It is normal and healthy for adolescents to seek increased independence as they grow and develop. It is also normal for parents to have a hard time letting go. Naturally, we worry about our children’s health and safety and quite frankly, their ability to make good decisions. However, in order for our children to become mature, responsible, self-disciplined young people, we must loosen the reigns and allow them to make some decisions on their own, mistakes and all.
With that said, your freedom-seeking adolescent still needs your parental influence and the stability you provide. It is when parents allow more freedom than a child is ready to handle, or permit the wrong kind of freedom, that problems occur. Difficulties also arise when parents cling too tightly, not allowing children the freedom they need. Research tells us that children do best when they remain closely connected with their parents, yet are free to express their own thoughts and opinions.
The challenge for parents is in figuring out the right amount of freedom to give and when to give it.
Consider these tips in helping with that challenge:
Grant Independence in Stages: While age is important in deciding when and how much freedom to give, maturity and past performance are also key factors. Start small, permitting your child to make some decisions that don’t entail major consequences. If done well, you may choose to increase your son or daughter’s freedom a bit further. Regardless, you will gain a better sense of your child’s maturity level and his/her decision-making skills.
Set Clear Limits: Limits actually make children feel loved and more secure. They need and want to know what behavior is expected of them, especially as they are given additional freedoms. You don’t want your child to assume that increased freedom on one thing necessarily means increased freedom on something else. Therefore, boundaries must be set and clearly known by your child.
Give Reasonable Choices: Choices make youth more open to guidance. For instance, instead of just saying, “No, you can’t go to the party,” include some options like, “You can’t go the party, but you can have some friends over or I can drop you and some friends off at the movies.”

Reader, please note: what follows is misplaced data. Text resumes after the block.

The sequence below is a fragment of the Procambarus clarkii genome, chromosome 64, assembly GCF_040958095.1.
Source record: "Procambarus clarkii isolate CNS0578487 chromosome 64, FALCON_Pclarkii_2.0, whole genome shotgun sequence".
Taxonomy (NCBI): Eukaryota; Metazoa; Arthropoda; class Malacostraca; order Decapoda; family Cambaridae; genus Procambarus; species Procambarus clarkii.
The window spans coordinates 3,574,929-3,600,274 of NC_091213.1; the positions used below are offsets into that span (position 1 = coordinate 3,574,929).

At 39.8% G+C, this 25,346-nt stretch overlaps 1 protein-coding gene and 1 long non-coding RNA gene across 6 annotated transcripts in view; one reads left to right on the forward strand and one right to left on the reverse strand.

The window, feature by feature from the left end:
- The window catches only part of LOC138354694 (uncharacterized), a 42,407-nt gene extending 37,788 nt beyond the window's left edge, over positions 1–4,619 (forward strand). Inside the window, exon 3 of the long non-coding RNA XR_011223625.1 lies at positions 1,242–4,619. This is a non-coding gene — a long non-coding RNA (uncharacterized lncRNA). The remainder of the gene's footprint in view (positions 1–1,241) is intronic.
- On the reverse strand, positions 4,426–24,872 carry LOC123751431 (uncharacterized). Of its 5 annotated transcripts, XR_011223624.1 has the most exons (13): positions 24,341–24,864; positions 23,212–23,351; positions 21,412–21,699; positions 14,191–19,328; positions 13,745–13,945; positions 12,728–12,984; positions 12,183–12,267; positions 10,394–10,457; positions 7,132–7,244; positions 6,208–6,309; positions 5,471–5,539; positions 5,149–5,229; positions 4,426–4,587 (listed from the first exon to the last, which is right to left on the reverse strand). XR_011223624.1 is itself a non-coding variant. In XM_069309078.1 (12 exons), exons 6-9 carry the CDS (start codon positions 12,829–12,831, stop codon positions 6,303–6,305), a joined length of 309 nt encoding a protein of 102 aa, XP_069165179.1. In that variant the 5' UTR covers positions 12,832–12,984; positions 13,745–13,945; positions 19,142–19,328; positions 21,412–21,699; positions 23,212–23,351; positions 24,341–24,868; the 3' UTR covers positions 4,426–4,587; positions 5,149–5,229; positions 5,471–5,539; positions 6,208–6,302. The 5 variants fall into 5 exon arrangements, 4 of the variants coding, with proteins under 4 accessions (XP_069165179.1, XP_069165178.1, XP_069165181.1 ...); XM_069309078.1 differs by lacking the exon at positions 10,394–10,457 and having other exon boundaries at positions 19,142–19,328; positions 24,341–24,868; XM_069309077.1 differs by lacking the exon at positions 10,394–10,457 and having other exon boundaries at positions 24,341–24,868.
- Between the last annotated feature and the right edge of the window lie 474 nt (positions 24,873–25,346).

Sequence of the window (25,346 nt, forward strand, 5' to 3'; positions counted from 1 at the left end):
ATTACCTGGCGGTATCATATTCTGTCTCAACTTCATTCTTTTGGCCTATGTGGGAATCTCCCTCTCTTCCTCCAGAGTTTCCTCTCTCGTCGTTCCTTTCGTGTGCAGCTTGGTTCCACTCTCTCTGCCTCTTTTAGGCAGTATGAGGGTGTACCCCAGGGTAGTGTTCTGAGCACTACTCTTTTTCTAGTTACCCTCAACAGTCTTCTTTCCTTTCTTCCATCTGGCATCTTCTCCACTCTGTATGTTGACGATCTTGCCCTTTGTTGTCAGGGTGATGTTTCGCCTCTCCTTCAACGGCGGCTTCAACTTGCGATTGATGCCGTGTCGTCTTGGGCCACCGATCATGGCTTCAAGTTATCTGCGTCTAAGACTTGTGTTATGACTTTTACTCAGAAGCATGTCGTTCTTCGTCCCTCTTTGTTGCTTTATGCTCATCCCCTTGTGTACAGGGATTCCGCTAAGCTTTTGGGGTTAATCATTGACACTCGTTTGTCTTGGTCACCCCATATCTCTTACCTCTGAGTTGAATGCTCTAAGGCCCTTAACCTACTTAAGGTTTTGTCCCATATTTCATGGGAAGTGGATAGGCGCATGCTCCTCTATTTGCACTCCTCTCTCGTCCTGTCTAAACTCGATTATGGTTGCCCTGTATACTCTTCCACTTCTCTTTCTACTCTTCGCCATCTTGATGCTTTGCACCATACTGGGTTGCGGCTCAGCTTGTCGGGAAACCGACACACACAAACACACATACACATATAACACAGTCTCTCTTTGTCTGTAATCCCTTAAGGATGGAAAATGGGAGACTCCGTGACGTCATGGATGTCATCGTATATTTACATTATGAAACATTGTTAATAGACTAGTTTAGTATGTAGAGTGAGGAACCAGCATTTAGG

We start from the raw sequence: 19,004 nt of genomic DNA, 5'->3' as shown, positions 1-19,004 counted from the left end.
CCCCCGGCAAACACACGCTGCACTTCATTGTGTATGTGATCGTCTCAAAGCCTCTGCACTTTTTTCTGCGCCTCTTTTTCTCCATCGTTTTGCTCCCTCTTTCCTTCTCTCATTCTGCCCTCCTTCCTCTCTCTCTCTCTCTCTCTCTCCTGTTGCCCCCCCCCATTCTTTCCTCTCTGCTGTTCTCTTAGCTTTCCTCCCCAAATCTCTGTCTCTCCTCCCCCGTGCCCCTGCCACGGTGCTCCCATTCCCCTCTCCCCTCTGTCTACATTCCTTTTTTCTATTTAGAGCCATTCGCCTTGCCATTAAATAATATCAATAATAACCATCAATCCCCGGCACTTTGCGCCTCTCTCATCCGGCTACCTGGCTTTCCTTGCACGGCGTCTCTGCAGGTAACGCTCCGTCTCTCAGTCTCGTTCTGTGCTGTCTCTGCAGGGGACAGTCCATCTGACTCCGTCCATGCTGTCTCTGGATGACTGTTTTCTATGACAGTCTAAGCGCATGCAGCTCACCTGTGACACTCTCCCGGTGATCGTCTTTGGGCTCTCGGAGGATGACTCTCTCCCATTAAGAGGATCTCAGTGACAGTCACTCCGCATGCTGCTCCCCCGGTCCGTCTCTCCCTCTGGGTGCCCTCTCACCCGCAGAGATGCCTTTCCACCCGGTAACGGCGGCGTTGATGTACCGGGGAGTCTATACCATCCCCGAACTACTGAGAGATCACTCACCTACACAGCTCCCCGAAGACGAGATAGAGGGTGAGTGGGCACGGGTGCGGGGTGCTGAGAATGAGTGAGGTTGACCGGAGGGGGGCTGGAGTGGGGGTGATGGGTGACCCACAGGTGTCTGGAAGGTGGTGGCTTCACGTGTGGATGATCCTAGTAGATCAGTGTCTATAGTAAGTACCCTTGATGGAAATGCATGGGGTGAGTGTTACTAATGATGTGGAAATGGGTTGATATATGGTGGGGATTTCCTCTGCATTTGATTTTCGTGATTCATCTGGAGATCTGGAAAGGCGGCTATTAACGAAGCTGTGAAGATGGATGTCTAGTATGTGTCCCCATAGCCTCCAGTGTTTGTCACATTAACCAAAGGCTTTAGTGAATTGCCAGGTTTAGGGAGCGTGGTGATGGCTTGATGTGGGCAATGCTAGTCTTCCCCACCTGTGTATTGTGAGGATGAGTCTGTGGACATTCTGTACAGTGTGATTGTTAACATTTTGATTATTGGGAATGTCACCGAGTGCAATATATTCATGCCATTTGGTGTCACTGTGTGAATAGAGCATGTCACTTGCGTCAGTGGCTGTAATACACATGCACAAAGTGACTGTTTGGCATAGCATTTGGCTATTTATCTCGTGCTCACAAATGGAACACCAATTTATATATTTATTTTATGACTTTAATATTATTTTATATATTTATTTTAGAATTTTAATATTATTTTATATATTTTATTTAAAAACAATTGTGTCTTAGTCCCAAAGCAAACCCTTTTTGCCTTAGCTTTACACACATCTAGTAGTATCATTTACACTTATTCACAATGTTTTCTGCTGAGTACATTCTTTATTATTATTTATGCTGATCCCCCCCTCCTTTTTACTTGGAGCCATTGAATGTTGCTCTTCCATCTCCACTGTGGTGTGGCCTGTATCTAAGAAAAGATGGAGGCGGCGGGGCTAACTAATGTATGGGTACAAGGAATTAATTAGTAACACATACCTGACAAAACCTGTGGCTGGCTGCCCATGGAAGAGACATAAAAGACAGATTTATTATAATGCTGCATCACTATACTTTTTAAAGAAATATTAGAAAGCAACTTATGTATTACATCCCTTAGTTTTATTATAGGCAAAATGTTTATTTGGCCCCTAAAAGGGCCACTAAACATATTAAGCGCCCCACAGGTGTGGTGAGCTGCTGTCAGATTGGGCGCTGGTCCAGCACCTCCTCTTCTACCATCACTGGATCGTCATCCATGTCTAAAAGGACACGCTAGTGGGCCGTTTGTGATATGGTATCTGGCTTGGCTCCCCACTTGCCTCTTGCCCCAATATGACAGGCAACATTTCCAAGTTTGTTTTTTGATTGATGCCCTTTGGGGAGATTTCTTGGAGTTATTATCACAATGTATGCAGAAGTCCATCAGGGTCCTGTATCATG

Guide Their Thinking: Adolescents are more responsive when they feel you are trying to guide, not control them. Engage your child in conversation, listen carefully, and then ask questions to get your child thinking about the potential outcomes of his/her actions.
Mistakes and Consequences Should Be Embraced: Making mistakes and experiencing the consequences that go along with them can serve as the best learning tool of all for our children - so long as the stakes aren’t too high and their health and safety aren’t at risk. Teach your child how to step back, examine what may have gone wrong and encourage them to think about how different choices may have led to a more positive outcome. We must resist the temptation to make excuses for our children’s poor choices or bail them out of difficult situations so that they may avoid the negative consequences. Children need to learn that every choice has a consequence, for better or worse, and they must be held accountable for their actions.
We must accept our children’s desire and need for increased independence and freedom while still providing guidance and support. In doing so, we provide our adolescents the opportunity they need to learn from their mistakes, take personal responsibility for their actions and grow in both maturity and self-discipline.
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Sources: Education.com: Freedom and Limits for Teens. Pam Lehman — Community Action Network, Feb. 2011. U.S. Department of Education: Independence – Helping Your Child Through Early Adolescence.